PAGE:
It all points to Number 1

2014-12-07 15:01

6 You attest to receiving R1?million from a Mafia don and a minister has to write you a letter asking you to resign from a public board.

5 You lie about your qualifications to Parliament and then lie again. Parliament has to request for the Speaker to ask the president to ask you to step down.

4 You are investigated by the Hawks for allegedly defrauding a social grants agency, but you continue to run for a leadership position in the country’s premier youth league. The elective conference is cancelled because you will not stop your campaign, even though the case is pending. You are also a parliamentarian.

3 You defraud pensioners of millions of rands, which you put into investments that go belly-up. You go from court to court to evade justice.

2 You ignore a Public Protector finding that you lied about your qualifications and illegally doubled your own salary. Then you ignore a judgment saying you should step down.

1 A court finds you were in a corrupt relationship with your financial adviser involving a public tender. Charges against you are to follow, but they are dropped.

6 Brenda Madumise. This week, Human Settlements Minister Lindiwe Sisulu wrote to Madumise asking why she should not be axed as the chairperson of a home builders’ state agency after reports confirmed she received R1?million from Czech fugitive and alleged underworld boss Radovan Krejcir. Why didn’t she stand down?

5 Ellen Tshabalala. This week, a parliamentary committee unanimously agreed that Tshabalala had twice lied to Parliament about her qualifications to lead the SABC. Tshabalala has gone to the courts and obstructed a finding repeatedly despite Unisa confirming to City Press in July that she did not have the claimed qualifications.

4 Pule Mabe. Despite an ANC policy declaring that individuals charged in corruption matters stand down from their positions, Mabe remains an ANC MP, even though forensic reports show his company allegedly defrauded the SA Social Security Agency. Mabe’s run for the leadership of the ANC Youth League was deflected by a decision to suspend the national congress. The youth league has probably died. Why didn’t he stand down?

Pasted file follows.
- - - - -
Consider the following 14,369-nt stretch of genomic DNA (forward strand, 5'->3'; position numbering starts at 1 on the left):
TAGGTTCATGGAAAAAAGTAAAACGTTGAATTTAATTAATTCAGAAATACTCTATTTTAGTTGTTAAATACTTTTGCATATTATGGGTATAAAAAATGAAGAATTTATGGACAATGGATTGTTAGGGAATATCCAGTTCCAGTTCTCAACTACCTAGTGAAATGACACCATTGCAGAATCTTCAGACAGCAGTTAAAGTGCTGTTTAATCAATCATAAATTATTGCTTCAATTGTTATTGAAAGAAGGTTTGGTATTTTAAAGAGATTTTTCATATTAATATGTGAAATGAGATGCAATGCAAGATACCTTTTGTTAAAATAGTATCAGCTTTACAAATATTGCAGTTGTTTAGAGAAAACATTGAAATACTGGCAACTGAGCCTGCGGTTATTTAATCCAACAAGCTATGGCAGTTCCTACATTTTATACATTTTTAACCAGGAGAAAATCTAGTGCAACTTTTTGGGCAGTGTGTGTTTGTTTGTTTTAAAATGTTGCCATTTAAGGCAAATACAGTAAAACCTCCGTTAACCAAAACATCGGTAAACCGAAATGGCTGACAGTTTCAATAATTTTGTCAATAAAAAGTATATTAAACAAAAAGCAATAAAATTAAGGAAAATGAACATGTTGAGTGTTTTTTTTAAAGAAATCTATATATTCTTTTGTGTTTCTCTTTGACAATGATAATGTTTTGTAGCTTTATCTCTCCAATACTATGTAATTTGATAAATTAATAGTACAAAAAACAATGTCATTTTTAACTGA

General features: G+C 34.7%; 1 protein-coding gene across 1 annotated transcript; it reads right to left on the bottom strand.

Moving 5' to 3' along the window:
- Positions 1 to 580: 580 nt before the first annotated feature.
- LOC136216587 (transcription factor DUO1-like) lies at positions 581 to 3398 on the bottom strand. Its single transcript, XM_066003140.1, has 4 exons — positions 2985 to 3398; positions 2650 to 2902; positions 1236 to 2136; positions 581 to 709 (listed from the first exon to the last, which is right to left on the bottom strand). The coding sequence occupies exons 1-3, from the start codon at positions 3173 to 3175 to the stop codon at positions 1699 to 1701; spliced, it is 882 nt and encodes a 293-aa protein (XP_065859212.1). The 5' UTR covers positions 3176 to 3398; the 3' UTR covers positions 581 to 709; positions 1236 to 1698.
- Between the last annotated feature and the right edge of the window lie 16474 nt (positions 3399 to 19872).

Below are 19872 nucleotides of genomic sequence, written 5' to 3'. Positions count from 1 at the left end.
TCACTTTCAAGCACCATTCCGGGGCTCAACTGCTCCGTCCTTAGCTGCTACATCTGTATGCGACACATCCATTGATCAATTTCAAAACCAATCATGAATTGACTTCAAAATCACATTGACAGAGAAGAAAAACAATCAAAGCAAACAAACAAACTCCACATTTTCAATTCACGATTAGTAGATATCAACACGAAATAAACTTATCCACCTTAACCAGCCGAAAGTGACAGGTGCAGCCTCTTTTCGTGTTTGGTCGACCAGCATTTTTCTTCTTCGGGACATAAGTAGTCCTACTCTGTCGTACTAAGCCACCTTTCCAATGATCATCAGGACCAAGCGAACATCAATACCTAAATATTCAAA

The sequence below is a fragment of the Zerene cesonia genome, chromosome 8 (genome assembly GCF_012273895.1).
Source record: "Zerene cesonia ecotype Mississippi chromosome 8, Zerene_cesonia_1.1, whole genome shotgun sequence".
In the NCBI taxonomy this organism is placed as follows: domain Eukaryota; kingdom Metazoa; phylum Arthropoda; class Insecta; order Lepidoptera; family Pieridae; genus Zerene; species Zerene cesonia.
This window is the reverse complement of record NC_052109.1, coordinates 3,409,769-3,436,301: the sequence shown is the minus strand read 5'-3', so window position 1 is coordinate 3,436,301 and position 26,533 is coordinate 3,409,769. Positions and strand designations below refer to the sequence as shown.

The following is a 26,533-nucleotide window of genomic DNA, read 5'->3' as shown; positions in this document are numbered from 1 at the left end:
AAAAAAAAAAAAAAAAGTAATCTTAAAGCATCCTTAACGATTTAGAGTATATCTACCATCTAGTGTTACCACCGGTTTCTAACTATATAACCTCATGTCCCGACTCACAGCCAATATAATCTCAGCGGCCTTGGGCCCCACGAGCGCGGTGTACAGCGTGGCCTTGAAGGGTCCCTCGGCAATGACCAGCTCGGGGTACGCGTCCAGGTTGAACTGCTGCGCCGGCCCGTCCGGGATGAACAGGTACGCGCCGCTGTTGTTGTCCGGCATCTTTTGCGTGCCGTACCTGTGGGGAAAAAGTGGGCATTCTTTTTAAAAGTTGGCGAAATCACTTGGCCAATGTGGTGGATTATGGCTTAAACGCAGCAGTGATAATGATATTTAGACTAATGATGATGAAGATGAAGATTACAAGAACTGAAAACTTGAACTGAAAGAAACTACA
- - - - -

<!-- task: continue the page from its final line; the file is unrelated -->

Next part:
3 J Arthur Brown. The Fidentia boss defrauded workers, widows and children of miners and clothing workers when he siphoned off pension funds into unworthy investments. When he was found guilty, he evaded his trial (or should it be jail term) and then got a slap on the wrist. This week, it took the Supreme Court of Appeal to point out that South Africa cannot have one justice for the poor and another for the rich. It hiked his sentence to 15 years. Why didn’t he stand down?

2 Hlaudi Motsoeneng. The SABC’s chief of operations (and acting CEO) has evaded justice despite a Public Protector finding against him as well as a court judgment stating that a suitable candidate must be found for the powerful broadcaster. Why doesn’t he stand down?

1 Here’s why these people don’t stand down. President Jacob Zuma. He is a powerful figure who, with the judiciary, is the arbiter and the guard of the rule of law. If the leader plays fast and loose with the law, and uses legal smarts to evade justice and personal power to mislead important institutions, it sets the tone for others to follow.

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